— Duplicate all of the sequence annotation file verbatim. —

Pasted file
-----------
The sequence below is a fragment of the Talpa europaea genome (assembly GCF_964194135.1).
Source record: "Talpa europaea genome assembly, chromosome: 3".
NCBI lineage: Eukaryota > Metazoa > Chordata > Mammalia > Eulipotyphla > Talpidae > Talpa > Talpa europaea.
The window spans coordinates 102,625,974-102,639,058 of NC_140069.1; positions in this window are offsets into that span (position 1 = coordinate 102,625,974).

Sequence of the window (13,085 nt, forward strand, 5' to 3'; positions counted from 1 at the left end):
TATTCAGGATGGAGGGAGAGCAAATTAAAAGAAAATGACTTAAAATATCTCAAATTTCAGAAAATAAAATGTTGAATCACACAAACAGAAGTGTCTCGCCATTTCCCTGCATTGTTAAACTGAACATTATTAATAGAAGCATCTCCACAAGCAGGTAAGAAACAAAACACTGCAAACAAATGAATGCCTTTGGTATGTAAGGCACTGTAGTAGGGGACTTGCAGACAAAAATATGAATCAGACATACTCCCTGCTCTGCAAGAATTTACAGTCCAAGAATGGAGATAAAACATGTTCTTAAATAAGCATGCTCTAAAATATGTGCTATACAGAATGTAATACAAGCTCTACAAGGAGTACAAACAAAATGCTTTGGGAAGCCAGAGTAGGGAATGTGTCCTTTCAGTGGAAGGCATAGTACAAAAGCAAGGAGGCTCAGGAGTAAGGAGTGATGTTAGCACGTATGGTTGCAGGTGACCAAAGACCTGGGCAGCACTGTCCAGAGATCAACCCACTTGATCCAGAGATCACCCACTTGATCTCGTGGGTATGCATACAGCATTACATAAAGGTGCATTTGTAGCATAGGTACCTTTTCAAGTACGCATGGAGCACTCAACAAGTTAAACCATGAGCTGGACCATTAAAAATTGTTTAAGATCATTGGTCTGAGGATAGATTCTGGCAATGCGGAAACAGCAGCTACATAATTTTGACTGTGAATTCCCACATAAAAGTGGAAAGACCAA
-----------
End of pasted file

The sequence below is a fragment of the Talpa europaea genome (assembly GCF_964194135.1).
Source record: "Talpa europaea genome assembly, chromosome: 3".
NCBI lineage: Eukaryota > Metazoa > Chordata > Mammalia > Eulipotyphla > Talpidae > Talpa > Talpa europaea.
The window spans coordinates 102,625,974-102,639,058 of NC_140069.1; positions in this window are offsets into that span (position 1 = coordinate 102,625,974).

Sequence of the window (13,085 nt, forward strand, 5' to 3'; positions counted from 1 at the left end):
TATTCAGGATGGAGGGAGAGCAAATTAAAAGAAAATGACTTAAAATATCTCAAATTTCAGAAAATAAAATGTTGAATCACACAAACAGAAGTGTCTCGCCATTTCCCTGCATTGTTAAACTGAACATTATTAATAGAAGCATCTCCACAAGCAGGTAAGAAACAAAACACTGCAAACAAATGAATGCCTTTGGTATGTAAGGCACTGTAGTAGGGGACTTGCAGACAAAAATATGAATCAGACATACTCCCTGCTCTGCAAGAATTTACAGTCCAAGAATGGAGATAAAACATGTTCTTAAATAAGCATGCTCTAAAATATGTGCTATACAGAATGTAATACAAGCTCTACAAGGAGTACAAACAAAATGCTTTGGGAAGCCAGAGTAGGGAATGTGTCCTTTCAGTGGAAGGCATAGTACAAAAGCAAGGAGGCTCAGGAGTAAGGAGTGATGTTAGCACGTATGGTTGCAGGTGACCAAAGACCTGGGCAGCACTGTCCAGAGATCAACCCACTTGATCCAGAGATCACCCACTTGATCTCGTGGGTATGCATACAGCATTACATAAAGGTGCATTTGTAGCATAGGTACCTTTTCAAGTACGCATGGAGCACTCAACAAGTTAAACCATGAGCTGGACCATTAAAAATTGTTTAAGATCATTGGTCTGAGGATAGATTCTGGCAATGCGGAAACAGCAGCTACATAATTTTGACTGTGAATTCCCACATAAAAGTGGAAAGACCAA